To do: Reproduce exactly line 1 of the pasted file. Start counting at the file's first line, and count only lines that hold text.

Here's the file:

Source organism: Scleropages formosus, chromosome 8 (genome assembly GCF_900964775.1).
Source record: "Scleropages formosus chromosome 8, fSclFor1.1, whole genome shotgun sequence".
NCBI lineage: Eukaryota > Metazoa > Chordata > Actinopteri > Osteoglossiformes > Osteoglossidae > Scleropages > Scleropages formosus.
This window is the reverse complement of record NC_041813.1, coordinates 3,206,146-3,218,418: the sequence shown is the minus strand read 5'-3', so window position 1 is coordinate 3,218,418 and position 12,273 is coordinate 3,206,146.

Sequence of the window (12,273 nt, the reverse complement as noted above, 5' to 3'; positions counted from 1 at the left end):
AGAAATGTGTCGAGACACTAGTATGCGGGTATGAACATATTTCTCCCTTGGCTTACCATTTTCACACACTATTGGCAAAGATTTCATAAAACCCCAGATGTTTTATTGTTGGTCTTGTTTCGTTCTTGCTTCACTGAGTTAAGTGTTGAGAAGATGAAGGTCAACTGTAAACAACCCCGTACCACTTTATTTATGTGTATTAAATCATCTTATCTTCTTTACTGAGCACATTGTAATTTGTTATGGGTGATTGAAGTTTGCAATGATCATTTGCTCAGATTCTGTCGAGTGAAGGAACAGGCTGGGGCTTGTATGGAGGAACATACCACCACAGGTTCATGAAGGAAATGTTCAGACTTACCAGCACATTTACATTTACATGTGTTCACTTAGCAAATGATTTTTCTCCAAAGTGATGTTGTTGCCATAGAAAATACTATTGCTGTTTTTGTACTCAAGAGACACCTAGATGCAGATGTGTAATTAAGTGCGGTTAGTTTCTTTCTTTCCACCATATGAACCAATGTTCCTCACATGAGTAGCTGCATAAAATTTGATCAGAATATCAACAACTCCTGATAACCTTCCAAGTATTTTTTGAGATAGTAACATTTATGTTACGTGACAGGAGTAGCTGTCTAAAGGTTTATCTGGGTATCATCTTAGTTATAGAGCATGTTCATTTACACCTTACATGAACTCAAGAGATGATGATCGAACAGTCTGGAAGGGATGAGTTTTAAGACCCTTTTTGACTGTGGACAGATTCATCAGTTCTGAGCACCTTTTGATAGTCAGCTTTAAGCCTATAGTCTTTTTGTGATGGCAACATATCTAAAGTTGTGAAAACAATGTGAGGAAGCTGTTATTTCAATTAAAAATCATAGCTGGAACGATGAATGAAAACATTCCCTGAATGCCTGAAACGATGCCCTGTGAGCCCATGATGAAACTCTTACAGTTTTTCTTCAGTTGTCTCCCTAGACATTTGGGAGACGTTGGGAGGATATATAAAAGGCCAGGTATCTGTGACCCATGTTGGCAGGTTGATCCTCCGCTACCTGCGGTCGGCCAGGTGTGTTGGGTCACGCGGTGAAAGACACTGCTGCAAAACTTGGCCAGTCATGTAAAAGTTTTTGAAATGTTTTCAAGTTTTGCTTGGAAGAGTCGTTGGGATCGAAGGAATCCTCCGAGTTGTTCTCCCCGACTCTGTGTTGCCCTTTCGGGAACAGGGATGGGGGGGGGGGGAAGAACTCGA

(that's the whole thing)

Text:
Source organism: Scleropages formosus, chromosome 8 (genome assembly GCF_900964775.1).